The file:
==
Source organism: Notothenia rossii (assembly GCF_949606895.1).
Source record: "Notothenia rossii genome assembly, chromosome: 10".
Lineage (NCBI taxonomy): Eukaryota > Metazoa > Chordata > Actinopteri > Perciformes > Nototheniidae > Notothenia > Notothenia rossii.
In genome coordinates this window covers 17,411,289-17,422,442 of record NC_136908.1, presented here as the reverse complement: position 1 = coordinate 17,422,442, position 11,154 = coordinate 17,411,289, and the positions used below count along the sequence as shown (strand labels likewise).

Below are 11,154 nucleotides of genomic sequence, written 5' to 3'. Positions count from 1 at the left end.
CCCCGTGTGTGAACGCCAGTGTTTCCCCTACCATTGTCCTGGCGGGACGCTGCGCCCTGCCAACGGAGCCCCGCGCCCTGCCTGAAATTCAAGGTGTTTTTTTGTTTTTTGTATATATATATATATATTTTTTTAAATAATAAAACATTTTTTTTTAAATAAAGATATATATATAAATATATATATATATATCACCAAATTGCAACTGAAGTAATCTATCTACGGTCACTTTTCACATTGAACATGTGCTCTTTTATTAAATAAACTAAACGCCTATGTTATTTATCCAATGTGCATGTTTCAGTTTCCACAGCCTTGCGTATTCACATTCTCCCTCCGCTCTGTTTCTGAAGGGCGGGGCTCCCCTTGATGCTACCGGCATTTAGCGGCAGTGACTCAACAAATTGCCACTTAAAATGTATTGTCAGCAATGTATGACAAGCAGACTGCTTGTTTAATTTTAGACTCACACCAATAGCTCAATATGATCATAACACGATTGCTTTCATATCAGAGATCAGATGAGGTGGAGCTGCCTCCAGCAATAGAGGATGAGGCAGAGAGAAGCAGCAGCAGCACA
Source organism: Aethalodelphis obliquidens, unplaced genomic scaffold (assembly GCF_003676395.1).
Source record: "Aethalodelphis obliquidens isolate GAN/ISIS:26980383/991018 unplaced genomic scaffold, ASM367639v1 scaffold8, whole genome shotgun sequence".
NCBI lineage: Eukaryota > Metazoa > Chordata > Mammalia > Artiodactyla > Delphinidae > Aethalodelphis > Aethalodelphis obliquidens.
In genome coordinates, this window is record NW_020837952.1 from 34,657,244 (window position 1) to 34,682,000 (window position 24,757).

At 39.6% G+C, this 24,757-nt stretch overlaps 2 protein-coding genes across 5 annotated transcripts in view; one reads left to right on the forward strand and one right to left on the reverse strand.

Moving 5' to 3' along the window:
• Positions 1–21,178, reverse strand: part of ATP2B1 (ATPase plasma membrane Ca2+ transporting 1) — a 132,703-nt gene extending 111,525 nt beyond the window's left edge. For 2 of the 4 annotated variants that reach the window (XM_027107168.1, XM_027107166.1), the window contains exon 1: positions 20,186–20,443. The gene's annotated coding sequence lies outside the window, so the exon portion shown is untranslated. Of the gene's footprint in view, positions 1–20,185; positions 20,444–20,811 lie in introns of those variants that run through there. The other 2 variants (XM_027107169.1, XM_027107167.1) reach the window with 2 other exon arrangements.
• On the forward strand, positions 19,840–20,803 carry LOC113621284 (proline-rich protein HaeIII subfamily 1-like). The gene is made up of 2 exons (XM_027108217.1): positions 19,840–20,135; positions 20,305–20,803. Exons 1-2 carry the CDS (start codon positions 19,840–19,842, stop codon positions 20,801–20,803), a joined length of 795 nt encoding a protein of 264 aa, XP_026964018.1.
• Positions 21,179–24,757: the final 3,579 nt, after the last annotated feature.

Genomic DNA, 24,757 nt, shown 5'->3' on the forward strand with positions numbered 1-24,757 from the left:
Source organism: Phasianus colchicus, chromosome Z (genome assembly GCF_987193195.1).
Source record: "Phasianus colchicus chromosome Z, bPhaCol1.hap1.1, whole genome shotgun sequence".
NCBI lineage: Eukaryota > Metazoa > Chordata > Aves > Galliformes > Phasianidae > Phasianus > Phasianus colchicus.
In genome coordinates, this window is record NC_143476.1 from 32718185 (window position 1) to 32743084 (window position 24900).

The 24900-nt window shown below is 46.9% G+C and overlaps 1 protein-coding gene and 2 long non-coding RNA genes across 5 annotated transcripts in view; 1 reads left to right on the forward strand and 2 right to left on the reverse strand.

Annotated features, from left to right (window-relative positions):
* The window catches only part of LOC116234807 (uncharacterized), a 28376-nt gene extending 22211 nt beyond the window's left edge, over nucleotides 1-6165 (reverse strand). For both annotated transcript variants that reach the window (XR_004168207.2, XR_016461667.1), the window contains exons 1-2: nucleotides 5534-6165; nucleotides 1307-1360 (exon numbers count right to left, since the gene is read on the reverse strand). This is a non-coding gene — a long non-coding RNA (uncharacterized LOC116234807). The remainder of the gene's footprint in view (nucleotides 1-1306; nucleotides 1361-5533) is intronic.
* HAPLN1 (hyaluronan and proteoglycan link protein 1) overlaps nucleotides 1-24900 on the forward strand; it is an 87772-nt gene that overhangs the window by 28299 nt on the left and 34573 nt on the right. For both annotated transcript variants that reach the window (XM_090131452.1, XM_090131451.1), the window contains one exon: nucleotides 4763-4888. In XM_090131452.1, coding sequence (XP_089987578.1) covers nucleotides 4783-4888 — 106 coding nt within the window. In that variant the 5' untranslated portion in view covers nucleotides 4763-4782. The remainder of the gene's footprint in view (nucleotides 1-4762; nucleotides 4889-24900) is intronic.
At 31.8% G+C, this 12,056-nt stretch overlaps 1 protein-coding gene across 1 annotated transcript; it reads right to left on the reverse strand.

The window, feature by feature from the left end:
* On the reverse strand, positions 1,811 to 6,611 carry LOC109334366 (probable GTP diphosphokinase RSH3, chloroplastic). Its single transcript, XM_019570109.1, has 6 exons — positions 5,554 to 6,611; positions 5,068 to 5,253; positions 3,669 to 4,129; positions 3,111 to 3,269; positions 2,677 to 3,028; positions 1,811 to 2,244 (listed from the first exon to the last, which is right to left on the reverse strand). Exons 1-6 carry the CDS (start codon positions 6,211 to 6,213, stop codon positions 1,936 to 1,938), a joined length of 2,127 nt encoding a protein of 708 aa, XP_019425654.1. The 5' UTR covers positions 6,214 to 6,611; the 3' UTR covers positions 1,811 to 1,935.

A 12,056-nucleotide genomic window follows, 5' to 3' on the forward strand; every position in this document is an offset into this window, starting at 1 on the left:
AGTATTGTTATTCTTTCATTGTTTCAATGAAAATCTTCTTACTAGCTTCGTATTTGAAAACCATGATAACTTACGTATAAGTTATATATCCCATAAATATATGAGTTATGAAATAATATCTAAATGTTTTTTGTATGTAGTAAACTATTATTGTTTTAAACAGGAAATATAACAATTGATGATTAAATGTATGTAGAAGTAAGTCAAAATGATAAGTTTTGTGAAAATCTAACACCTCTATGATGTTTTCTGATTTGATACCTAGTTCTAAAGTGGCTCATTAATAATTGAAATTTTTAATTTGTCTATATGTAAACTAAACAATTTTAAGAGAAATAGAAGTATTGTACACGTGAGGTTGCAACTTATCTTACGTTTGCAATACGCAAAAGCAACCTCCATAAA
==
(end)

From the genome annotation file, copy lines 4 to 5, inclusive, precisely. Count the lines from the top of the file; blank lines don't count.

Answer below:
In genome coordinates this window covers 17,411,289-17,422,442 of record NC_136908.1, presented here as the reverse complement: position 1 = coordinate 17,422,442, position 11,154 = coordinate 17,411,289, and the positions used below count along the sequence as shown (strand labels likewise).

Below are 11,154 nucleotides of genomic sequence, written 5' to 3'. Positions count from 1 at the left end.